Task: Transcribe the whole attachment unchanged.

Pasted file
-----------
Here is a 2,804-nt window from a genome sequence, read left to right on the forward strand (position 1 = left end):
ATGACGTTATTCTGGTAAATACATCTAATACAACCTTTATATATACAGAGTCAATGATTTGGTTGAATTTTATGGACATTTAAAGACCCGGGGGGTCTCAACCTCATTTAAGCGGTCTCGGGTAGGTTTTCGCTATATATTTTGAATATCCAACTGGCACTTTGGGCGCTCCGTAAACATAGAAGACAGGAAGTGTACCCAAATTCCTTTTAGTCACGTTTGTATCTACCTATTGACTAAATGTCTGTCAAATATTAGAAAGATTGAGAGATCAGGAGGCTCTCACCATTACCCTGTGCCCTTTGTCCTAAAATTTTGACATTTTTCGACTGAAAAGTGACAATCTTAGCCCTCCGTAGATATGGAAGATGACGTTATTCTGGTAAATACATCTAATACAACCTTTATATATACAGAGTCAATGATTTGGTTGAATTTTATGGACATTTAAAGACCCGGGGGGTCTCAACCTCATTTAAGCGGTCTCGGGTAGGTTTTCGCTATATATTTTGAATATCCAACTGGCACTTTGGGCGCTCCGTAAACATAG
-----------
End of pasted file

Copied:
Here is a 2,804-nt window from a genome sequence, read left to right on the forward strand (position 1 = left end):
ATGACGTTATTCTGGTAAATACATCTAATACAACCTTTATATATACAGAGTCAATGATTTGGTTGAATTTTATGGACATTTAAAGACCCGGGGGGTCTCAACCTCATTTAAGCGGTCTCGGGTAGGTTTTCGCTATATATTTTGAATATCCAACTGGCACTTTGGGCGCTCCGTAAACATAGAAGACAGGAAGTGTACCCAAATTCCTTTTAGTCACGTTTGTATCTACCTATTGACTAAATGTCTGTCAAATATTAGAAAGATTGAGAGATCAGGAGGCTCTCACCATTACCCTGTGCCCTTTGTCCTAAAATTTTGACATTTTTCGACTGAAAAGTGACAATCTTAGCCCTCCGTAGATATGGAAGATGACGTTATTCTGGTAAATACATCTAATACAACCTTTATATATACAGAGTCAATGATTTGGTTGAATTTTATGGACATTTAAAGACCCGGGGGGTCTCAACCTCATTTAAGCGGTCTCGGGTAGGTTTTCGCTATATATTTTGAATATCCAACTGGCACTTTGGGCGCTCCGTAAACATAG